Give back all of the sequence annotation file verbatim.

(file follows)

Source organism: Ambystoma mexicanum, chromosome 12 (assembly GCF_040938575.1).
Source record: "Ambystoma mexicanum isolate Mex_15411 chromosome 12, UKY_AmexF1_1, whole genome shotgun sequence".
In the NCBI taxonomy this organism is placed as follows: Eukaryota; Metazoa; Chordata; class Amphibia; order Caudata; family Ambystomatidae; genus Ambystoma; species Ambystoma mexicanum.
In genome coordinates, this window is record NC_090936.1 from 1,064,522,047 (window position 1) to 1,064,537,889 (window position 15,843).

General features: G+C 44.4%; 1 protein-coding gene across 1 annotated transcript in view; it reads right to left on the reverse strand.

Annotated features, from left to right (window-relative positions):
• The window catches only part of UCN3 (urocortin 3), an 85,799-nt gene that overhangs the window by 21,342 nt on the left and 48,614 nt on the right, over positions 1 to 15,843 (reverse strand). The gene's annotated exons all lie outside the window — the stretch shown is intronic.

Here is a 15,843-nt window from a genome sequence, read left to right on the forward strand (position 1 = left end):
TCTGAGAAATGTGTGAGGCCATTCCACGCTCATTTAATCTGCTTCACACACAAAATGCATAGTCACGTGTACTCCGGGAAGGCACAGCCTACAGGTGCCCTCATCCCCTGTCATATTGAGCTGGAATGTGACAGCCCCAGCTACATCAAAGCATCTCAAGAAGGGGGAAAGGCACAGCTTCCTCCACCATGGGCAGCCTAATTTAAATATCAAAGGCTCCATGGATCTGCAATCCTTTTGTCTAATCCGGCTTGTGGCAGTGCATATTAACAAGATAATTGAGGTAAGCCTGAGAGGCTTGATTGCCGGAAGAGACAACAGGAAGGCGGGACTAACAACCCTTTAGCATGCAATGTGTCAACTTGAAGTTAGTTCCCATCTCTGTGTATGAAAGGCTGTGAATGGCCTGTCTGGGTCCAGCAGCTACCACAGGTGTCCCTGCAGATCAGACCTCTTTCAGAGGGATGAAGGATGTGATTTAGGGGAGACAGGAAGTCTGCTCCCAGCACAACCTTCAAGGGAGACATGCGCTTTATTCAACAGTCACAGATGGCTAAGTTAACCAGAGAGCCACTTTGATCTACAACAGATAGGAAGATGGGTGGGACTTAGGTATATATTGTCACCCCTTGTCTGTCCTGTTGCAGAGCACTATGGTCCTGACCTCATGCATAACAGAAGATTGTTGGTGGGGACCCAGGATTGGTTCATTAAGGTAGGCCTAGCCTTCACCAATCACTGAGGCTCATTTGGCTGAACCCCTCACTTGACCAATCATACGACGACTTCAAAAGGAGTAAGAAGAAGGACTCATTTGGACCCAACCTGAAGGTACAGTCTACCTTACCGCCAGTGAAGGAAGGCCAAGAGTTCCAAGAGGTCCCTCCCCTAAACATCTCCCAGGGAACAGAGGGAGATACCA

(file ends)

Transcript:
Source organism: Ambystoma mexicanum, chromosome 12 (assembly GCF_040938575.1).
Source record: "Ambystoma mexicanum isolate Mex_15411 chromosome 12, UKY_AmexF1_1, whole genome shotgun sequence".
In the NCBI taxonomy this organism is placed as follows: Eukaryota; Metazoa; Chordata; class Amphibia; order Caudata; family Ambystomatidae; genus Ambystoma; species Ambystoma mexicanum.
In genome coordinates, this window is record NC_090936.1 from 1,064,522,047 (window position 1) to 1,064,537,889 (window position 15,843).

General features: G+C 44.4%; 1 protein-coding gene across 1 annotated transcript in view; it reads right to left on the reverse strand.

Annotated features, from left to right (window-relative positions):
• The window catches only part of UCN3 (urocortin 3), an 85,799-nt gene that overhangs the window by 21,342 nt on the left and 48,614 nt on the right, over positions 1 to 15,843 (reverse strand). The gene's annotated exons all lie outside the window — the stretch shown is intronic.

Here is a 15,843-nt window from a genome sequence, read left to right on the forward strand (position 1 = left end):
TCTGAGAAATGTGTGAGGCCATTCCACGCTCATTTAATCTGCTTCACACACAAAATGCATAGTCACGTGTACTCCGGGAAGGCACAGCCTACAGGTGCCCTCATCCCCTGTCATATTGAGCTGGAATGTGACAGCCCCAGCTACATCAAAGCATCTCAAGAAGGGGGAAAGGCACAGCTTCCTCCACCATGGGCAGCCTAATTTAAATATCAAAGGCTCCATGGATCTGCAATCCTTTTGTCTAATCCGGCTTGTGGCAGTGCATATTAACAAGATAATTGAGGTAAGCCTGAGAGGCTTGATTGCCGGAAGAGACAACAGGAAGGCGGGACTAACAACCCTTTAGCATGCAATGTGTCAACTTGAAGTTAGTTCCCATCTCTGTGTATGAAAGGCTGTGAATGGCCTGTCTGGGTCCAGCAGCTACCACAGGTGTCCCTGCAGATCAGACCTCTTTCAGAGGGATGAAGGATGTGATTTAGGGGAGACAGGAAGTCTGCTCCCAGCACAACCTTCAAGGGAGACATGCGCTTTATTCAACAGTCACAGATGGCTAAGTTAACCAGAGAGCCACTTTGATCTACAACAGATAGGAAGATGGGTGGGACTTAGGTATATATTGTCACCCCTTGTCTGTCCTGTTGCAGAGCACTATGGTCCTGACCTCATGCATAACAGAAGATTGTTGGTGGGGACCCAGGATTGGTTCATTAAGGTAGGCCTAGCCTTCACCAATCACTGAGGCTCATTTGGCTGAACCCCTCACTTGACCAATCATACGACGACTTCAAAAGGAGTAAGAAGAAGGACTCATTTGGACCCAACCTGAAGGTACAGTCTACCTTACCGCCAGTGAAGGAAGGCCAAGAGTTCCAAGAGGTCCCTCCCCTAAACATCTCCCAGGGAACAGAGGGAGATACCA